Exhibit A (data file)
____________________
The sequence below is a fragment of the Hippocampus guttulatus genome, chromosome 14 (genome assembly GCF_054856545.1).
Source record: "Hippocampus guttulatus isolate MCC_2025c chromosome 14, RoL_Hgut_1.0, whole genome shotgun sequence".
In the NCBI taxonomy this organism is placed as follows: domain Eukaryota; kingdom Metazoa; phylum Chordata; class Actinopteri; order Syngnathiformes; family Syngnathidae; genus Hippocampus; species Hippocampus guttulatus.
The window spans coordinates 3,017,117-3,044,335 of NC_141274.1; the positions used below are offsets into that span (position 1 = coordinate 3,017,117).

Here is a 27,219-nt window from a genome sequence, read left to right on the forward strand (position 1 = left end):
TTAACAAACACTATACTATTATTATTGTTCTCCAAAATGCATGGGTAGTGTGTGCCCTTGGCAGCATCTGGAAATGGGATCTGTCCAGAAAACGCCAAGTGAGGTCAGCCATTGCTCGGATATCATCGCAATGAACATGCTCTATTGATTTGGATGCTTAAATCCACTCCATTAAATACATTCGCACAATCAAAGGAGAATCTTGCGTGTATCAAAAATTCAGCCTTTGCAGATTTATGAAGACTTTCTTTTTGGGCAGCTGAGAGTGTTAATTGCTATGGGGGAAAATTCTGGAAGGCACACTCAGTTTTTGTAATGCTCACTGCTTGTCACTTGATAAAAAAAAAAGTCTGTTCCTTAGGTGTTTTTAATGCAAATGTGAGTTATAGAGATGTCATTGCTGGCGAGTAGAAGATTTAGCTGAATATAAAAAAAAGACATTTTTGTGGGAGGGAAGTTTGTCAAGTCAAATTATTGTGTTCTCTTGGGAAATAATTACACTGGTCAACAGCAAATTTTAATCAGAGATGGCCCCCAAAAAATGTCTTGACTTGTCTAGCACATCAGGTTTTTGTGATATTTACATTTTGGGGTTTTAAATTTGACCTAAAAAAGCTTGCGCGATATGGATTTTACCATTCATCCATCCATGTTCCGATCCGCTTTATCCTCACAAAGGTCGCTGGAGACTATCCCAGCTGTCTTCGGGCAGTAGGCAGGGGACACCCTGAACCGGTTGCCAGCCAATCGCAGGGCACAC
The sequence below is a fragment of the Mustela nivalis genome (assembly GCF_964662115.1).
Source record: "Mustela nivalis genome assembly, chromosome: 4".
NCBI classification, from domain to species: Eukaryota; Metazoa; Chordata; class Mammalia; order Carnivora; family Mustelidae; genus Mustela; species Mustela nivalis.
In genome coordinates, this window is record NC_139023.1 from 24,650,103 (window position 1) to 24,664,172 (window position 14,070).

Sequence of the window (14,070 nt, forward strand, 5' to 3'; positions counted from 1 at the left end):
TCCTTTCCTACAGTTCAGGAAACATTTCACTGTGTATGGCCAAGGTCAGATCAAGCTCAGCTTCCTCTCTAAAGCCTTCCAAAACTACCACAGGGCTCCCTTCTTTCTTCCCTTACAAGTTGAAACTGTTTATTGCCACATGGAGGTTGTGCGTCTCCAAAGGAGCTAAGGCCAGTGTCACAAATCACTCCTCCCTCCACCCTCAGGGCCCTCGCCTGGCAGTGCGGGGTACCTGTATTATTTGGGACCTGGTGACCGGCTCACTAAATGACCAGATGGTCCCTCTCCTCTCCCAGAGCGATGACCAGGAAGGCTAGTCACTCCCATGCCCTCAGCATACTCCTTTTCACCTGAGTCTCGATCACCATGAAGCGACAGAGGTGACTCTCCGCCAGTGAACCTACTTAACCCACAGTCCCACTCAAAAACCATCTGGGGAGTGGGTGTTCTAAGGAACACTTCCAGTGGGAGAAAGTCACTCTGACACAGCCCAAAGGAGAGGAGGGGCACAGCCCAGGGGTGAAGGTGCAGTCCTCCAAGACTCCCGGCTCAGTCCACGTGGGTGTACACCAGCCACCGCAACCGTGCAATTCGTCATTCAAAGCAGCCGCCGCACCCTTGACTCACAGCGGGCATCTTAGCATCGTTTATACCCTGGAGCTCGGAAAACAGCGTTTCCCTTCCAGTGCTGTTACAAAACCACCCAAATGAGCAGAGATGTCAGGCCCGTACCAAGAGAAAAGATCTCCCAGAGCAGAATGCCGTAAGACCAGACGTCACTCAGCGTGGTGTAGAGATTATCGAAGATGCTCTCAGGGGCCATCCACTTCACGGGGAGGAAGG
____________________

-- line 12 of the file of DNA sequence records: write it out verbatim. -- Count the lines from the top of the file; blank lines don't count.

TCCTTTCCTACAGTTCAGGAAACATTTCACTGTGTATGGCCAAGGTCAGATCAAGCTCAGCTTCCTCTCTAAAGCCTTCCAAAACTACCACAGGGCTCCCTTCTTTCTTCCCTTACAAGTTGAAACTGTTTATTGCCACATGGAGGTTGTGCGTCTCCAAAGGAGCTAAGGCCAGTGTCACAAATCACTCCTCCCTCCACCCTCAGGGCCCTCGCCTGGCAGTGCGGGGTACCTGTATTATTTGGGACCTGGTGACCGGCTCACTAAATGACCAGATGGTCCCTCTCCTCTCCCAGAGCGATGACCAGGAAGGCTAGTCACTCCCATGCCCTCAGCATACTCCTTTTCACCTGAGTCTCGATCACCATGAAGCGACAGAGGTGACTCTCCGCCAGTGAACCTACTTAACCCACAGTCCCACTCAAAAACCATCTGGGGAGTGGGTGTTCTAAGGAACACTTCCAGTGGGAGAAAGTCACTCTGACACAGCCCAAAGGAGAGGAGGGGCACAGCCCAGGGGTGAAGGTGCAGTCCTCCAAGACTCCCGGCTCAGTCCACGTGGGTGTACACCAGCCACCGCAACCGTGCAATTCGTCATTCAAAGCAGCCGCCGCACCCTTGACTCACAGCGGGCATCTTAGCATCGTTTATACCCTGGAGCTCGGAAAACAGCGTTTCCCTTCCAGTGCTGTTACAAAACCACCCAAATGAGCAGAGATGTCAGGCCCGTACCAAGAGAAAAGATCTCCCAGAGCAGAATGCCGTAAGACCAGACGTCACTCAGCGTGGTGTAGAGATTATCGAAGATGCTCTCAGGGGCCATCCACTTCACGGGGAGGAAGG